Bullying, racial abuse rampant at Sellafield nuclear site, reports BBC
FILE PHOTO: A general view of the Sellafield nuclear plant on February 4, 2013 in Seascale, England. (Photo by Christopher Furlong/Getty Images)
THE BBC has reported that bullying, harassment and racial abuse are rampant at Sellafield nuclear site which could allow serious safety concerns go unreported.
A letter sent in September 2020 by Sellafield’s network of ethnic minority staff to the firm’s board, has mentioned a series of 27 racist incidents, the report added.
Sellafield in Cumbria is the largest industrial site in the UK, employing more than 10,000 staff.
“When I started working there, it quickly became apparent there was rampant bullying in the organisation,” Alison McDermott, a senior consultant hired in 2017 to work on Sellafield’s equality strategy, told the BBC.
She said staff interviews and focus groups revealed serious allegations of sexual harassment, and employees are demoralised, bullied and scared to speak out.
“Young women were saying they were in tears after work because of the way they were sexually harassed,” she said.
Her contract with Sellafield was terminated in October 2018, days after she submitted an internal report critical of the human resources department.
McDermott is now taking her case to an employment tribunal alleging she was dismissed for whistleblowing. The nuclear site is contesting her allegations.
In one internal email seen by the BBC, a senior HR manager at the site described how an autistic employee had been called a “mong” by her own team leader.
Sellafield, the largest nuclear site in Western Europe, reprocesses spent nuclear fuel, splitting it into plutonium, uranium and waste.
More than 140 tonnes of plutonium are stored in giant hangers, the biggest civil stockpile of the metal in the world. Staff are tasked with decontaminating and dismantling the vast site which has been producing nuclear material since the 1950s.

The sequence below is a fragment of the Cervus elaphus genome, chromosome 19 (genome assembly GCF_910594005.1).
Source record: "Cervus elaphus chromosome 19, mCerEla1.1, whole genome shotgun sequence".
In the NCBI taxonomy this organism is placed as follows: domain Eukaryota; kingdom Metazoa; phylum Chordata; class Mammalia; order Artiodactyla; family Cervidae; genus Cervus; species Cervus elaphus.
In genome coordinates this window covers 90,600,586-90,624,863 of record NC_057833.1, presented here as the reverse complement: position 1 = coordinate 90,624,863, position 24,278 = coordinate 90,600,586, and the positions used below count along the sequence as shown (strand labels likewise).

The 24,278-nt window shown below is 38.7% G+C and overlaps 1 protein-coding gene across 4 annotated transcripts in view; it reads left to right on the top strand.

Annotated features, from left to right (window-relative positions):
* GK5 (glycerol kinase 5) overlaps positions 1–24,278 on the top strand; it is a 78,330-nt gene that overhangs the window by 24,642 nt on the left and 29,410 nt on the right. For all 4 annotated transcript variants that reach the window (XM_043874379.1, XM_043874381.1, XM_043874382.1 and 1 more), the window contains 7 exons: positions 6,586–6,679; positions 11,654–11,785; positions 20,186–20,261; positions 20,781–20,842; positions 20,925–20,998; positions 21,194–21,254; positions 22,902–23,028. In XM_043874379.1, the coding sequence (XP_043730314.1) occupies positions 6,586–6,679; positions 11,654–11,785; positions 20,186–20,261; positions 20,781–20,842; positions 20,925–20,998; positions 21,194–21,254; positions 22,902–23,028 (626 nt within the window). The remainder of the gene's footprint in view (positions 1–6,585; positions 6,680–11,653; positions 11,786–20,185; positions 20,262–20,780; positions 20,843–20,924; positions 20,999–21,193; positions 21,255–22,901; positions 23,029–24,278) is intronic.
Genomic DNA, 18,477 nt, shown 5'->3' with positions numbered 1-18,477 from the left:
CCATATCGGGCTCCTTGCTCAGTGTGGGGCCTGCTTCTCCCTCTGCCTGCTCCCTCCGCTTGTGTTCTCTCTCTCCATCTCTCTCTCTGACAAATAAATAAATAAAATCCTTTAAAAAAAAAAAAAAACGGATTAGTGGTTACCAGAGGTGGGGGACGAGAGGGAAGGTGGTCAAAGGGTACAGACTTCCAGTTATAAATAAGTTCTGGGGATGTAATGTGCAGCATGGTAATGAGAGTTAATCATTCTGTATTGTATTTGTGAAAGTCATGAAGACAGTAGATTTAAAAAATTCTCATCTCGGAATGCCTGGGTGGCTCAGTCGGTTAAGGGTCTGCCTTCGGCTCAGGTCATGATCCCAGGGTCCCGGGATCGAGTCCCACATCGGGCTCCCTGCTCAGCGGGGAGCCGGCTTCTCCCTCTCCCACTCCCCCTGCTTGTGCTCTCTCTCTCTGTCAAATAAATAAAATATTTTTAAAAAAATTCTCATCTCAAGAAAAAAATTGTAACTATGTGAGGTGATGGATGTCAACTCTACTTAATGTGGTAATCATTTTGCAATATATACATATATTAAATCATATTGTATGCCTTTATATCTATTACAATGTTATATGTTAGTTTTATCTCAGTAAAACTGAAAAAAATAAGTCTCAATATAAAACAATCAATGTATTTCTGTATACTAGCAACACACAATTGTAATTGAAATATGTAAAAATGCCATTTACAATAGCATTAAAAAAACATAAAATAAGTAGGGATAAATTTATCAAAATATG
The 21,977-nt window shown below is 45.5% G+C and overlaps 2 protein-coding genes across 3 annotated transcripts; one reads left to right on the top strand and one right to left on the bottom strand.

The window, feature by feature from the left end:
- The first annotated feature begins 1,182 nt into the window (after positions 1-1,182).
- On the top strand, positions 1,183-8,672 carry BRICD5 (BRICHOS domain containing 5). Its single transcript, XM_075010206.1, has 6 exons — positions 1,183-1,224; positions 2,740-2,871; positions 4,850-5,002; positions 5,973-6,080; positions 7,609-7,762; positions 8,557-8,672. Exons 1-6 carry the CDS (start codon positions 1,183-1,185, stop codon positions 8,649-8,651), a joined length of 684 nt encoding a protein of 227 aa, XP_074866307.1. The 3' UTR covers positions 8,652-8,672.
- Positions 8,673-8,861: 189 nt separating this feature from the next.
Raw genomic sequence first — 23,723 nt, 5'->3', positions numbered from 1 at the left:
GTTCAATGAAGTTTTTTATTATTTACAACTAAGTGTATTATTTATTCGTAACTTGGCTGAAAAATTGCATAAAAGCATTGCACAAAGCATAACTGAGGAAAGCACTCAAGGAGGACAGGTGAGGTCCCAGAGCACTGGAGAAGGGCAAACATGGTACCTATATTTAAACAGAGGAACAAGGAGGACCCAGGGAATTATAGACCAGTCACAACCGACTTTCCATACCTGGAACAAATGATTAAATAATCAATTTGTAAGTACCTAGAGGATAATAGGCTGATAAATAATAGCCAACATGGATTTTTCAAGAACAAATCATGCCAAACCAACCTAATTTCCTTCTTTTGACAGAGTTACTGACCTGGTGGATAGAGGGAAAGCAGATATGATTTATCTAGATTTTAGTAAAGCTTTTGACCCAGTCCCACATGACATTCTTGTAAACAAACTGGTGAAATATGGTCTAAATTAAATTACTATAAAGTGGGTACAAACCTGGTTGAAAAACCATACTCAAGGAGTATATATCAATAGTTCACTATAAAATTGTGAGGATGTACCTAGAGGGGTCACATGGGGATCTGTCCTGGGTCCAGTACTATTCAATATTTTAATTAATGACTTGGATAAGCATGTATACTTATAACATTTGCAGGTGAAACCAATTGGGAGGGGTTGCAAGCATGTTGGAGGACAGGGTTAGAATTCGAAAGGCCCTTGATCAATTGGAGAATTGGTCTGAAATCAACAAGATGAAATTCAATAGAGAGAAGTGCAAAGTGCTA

Sellafield is ultimately owned by the Nuclear Decommissioning Authority (NDA), a non-departmental government body. It is guarded by the Civil Nuclear Constabulary, a specialist police unit.
“When we were walking through the site when a driver of a passing car shouted ‘racist taunts’ before speeding off,” one employee told the BBC.
“I reported it but after a cursory investigation I was told nothing could be done to find and deal with the culprit.”
One worker said his instructor at a training course told the class the main threat to the site was “bearded men in flip-flops”.
“I happen to be a bearded Muslim man. (The instructor) went on to say: ‘They (Muslims) come over on boats, we feed them, we clothe them, we house them and all they want to do is blow us up.’ None of my colleagues intervened or supported me,” he said.
Karl Connor, a senior manager at Sellafield for more than 13 years, resigned in January after suffering a breakdown he said was caused, in part, by bullying.
“I think there’s a massive problem with bullying at Sellafield and I think there always will be as long as the company isn’t prepared to do anything about it,” he said.
Connor is now in the process of bringing a disability discrimination case against the company.
An internal staff survey commissioned by the firm in 2018 and seen by the BBC showed 54 per cent of the employees who filled in the poll agreed they “could speak out about doing the right thing without fear of reprisals”, a fall of 11 percentage points since the previous survey in 2016.
According to the BBC report, a worker was exposed to plutonium after a bag of nuclear waste was opened in a workshop used to repair contaminated machinery in in December 2017.
An internal safety report blamed a “deficiency in leadership standards” for the accident, a near repeat of a similar case in 2015 in which no-one was hurt.
The report said an alarm meant to measure radioactive contamination levels in the air was triggered, but it had become “custom and practice” to consider the alerts a nuisance by staff.
“It was a serious incident and not to be taken lightly,” one serving Sellafield employee, who is currently responsible for nuclear safety, told the BBC.
“I’ve seen a steady deterioration in standards in my career. There are things that are not right but if you complain about it, nothing ever happens.”
“There is no place for bullying and harassment at Sellafield. We do not tolerate it and where we find it, we take action.The company was working to improve its processes so employees can have confidence that when issues are raised, they are dealt with,” a Sellafield spokesperson told the BBC.
He added that the company is closely monitoring its progress and is committed to ‘eradicating unacceptable behaviour’ from the workplace.